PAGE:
For those of us involved in the world of wills and estates, we have had more than a little interest in the cautionary tale of a lady called Joy Williams in recent days, which could so easily happen here in the Wirral.
She had lived with her partner Norman Martin for 18 years without being married and has just won a hard-fought court battle to inherit a share of his estate. Mr Martin remained married to his wife.
Judges ruled she can make a claim against the estate of her former partner Mr Martin, who died four years ago, despite him never having actually divorced his wife.
Mr Martin shared a home with Joy Williams worth an estimated £320,000 in Dorset, but as tenants-in-common it meant when he passed away the property did not automatically pass to her. If they had owned the property as joint tenants it would have passed automatically to the survivor.
However, in the case which has received widespread attention, the judge explained that she was entitled to make a claim against the estate of Martin saying it was a “fair and reasonable result,” and she should now inherit half the value of the property.
The judge had said she should “retain an absolute interest” in the house where she and Martin had lived as husband and wife in a committed relationship.
Whilst this victory has brought to an end a difficult battle for Joy Williams, the wife of Mr Martin, Maureen Martin, 73, who separated from her husband way back in 1994, was ordered to pay £100,000 on account of costs within six weeks pending a detailed assessment.
We at QualitySolicitors believe the case shows the urgency for cohabitation laws to be modernised however this isn’t going to happen any time soon.
So the message is simple, those living together have to make sure they are legally protected. This is best done by seeing a solicitor to discuss matters and making up-to-date wills.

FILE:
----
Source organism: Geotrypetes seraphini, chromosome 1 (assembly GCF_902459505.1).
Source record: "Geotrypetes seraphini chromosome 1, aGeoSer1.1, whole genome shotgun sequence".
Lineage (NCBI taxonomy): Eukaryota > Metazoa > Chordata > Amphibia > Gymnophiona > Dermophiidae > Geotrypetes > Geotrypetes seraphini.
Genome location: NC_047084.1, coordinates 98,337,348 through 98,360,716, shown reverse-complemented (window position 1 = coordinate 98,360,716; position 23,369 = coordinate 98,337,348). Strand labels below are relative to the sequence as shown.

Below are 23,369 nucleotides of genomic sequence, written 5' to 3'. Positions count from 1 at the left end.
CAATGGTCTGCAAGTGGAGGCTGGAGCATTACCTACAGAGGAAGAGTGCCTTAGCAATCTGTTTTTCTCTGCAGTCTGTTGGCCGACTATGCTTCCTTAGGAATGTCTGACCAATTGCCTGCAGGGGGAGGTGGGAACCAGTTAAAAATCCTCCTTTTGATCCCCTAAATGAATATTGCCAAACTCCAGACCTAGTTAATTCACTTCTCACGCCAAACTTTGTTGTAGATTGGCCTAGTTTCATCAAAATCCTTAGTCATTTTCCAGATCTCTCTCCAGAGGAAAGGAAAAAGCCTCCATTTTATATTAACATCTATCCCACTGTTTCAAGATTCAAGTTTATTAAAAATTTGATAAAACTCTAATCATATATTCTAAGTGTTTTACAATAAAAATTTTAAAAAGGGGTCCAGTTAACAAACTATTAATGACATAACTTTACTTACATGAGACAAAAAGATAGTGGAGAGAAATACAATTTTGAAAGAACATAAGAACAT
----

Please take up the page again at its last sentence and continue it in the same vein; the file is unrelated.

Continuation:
Despite it being 2016, there are many people who misguidedly believe in a common-law myth where someone has legal protection when their partner leaves or passes away, although this is not the case.
This tale, which has consumed the lives of two women for four years, highlights the importance of the consequences if a relationship fails in such circumstances.
Joy Williams herself said she hoped the case would highlight the inadequacy of current laws.
“What has been traumatic for me is that this level of serious relationship is not currently recognised by the law and I therefore had to bring this claim in court to achieve some security and to obtain this result,” she said.
“I hope my situation raises awareness for others to consider their own financial position in relation to their partner and consider whether they need to take advice to protect each other in future.”
We entirely agree with Joy Williams and we hope all those who have read this will ensure they protect themselves from becoming involved in such a situation.
It is easily avoidable and just takes a call to a good local solicitor who can soon put everyone’s mind at ease.